The recent New York Times reporting on Donald Trump's tax returns has attracted attention, and raised issues that will provide fodder for years. While significant attention has been paid to evidence of illegal tax planning, conflicts of interest, or a systematic bias in the tax law, the reporting raises general points about evaluating the effectiveness of a business's decisions regarding their operations and tax planning. These dynamics are relevant to any business, regardless of scale or tax planning expertise. Some things to consider.
1. Profit and loss netting is neither uncommon nor particularly aggressive.
A highlight of the report is that Trump consistently used losses from unprofitable activities to offset income from profitable ones. This netting often resulted in an overall loss which he then used to reduce taxable income in other years. While this may sound excessive, the use of losses to offset profits within, or across tax years, is not illegal, particularly aggressive, or, in and of itself, indicative of sophisticated tax planning. It simply reflects a basic tenet of the law that business are taxed on their net taxable income. The real question from a compliance perspective is whether the deductions used to generate those losses are allowable. Based on the Times' reporting, the main contention appears to be that Trump actively engaged in claiming some deductions that are not allowed as business expenses, either by deducting personal expenses against business income, or engaging in transactions with related parties that lacked true economic substance. Without seeing the actual details of those transactions, it's difficult to actually assess their deductibility, but it does point out the potential for abuse when business activities are closely comingled with personal ones.
2. Depreciation is not costless.
I have a write-off, a lot of it is depreciation, which is a wonderful charge ... I love depreciation. --Donald Trump during a 2016 debate
Even if Trump improperly claimed personal expenses as business deductions, their contribution to his overall losses are likely to be lower than deductions he recorded from depreciation of his real estate assets. Briefly, depreciation is a business expense related to the use of previously purchased assets. So, for example, if you purchase a building for $100 million, the tax law says that rather than deducting the cost of the building against income in the year of purchase, you deduct a portion of the cost in future years against whatever income (if any) the building generates. In that sense, you can think of depreciation expense as a tax deduction that has been pre-paid. However, because the future deductions are not associated with actual cash payments, there is a perception that depreciation is savvy planning that reduces taxes without spending any money. But that logic ignores the fact that the only way to get the deduction is to actually expend economic resources on, for example, a building. So depreciation is not free. It represents real costs incurred by the taxpayer that have to be financed in some way.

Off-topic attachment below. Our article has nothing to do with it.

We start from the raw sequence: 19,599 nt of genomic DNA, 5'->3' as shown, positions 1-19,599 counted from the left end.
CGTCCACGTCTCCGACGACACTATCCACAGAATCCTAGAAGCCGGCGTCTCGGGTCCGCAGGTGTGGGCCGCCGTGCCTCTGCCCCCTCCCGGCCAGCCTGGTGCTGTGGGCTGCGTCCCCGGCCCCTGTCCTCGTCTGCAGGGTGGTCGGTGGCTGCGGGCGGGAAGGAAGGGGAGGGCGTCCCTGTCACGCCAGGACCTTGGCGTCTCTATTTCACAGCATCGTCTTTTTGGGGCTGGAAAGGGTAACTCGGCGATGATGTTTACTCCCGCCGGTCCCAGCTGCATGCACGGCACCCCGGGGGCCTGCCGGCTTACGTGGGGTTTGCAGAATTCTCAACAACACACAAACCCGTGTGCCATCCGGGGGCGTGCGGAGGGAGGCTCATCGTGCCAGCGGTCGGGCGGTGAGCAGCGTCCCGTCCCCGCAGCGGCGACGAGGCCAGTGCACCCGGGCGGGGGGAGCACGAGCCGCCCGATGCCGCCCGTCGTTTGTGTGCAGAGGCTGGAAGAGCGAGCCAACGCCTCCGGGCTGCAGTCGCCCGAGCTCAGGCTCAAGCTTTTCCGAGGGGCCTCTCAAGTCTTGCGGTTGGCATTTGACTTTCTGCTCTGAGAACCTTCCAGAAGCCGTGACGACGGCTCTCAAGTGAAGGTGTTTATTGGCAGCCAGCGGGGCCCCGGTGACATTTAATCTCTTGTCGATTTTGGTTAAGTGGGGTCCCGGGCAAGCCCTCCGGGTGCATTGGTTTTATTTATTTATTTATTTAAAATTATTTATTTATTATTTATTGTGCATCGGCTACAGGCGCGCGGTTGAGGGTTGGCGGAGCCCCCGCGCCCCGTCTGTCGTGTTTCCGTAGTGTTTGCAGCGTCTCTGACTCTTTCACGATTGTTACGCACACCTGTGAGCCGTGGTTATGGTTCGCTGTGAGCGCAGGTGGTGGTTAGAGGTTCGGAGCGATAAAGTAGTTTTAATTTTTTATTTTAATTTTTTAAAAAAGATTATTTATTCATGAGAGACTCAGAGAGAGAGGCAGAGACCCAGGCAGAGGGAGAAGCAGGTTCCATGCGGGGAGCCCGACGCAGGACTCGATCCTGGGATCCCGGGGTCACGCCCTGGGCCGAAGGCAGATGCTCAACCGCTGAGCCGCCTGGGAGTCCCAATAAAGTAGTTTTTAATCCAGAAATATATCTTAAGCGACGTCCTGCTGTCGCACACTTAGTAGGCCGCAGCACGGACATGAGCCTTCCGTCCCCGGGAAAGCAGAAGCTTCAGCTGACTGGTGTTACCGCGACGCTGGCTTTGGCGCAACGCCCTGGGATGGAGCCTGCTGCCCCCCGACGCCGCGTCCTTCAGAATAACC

3. How are the losses being financed?
In a perfect world, all business expenses would be financed from the revenues of the business. If expenses are larger than revenues the owner has three options: Self-finance, raise outside equity financing, or debt finance. None of these are particularly controversial, but they all have drawbacks, particularly if the losses persist. With self-financing, other assets have to be liquidated. With equity financing, investors will require the owner to a give up greater amount ownership in the company. With debt financing, the owner eventually has to pay back the loans. This requires refinancing, which just kicks the can down the road, or liquidation of the businesses assets. If those assets are not sufficient to cover to debts, depending on the terms of the loan, the owner may be forced to liquidate their personal assets.
This last point is particularly relevant, as it appears Trump has assumed personal liability for at least a portion of his business debt. This can reflect a straightforward tax planning strategy to maximize the use of the losses. Briefly, the tax law requires that a taxpayer can deduct losses only to the extent that they have basis in the business. A taxpayer can increase their basis by investing their personal property in the business, or by assuming a share of its debts. So by assuming personal liability for some of these debts, Trump potentially increases the amount of losses he can deduct against other income. However, it also means that if the business assets haven't appreciated enough to pay off the debt used to purchase them, then he will either have to sell off assets from other businesses, or use his personal funds to do so.
In summary, the reported information suggests that Trump's businesses have been experiencing significant losses, at least partially driven by real estate acquisitions that haven't generated commiserate revenues. The persistence of these losses might call into question the sustainability of his current business model, and suggest that he will require new sources of financing. The question external financers will have to ask is whether there is enough potential of future income to make extending financing desirable.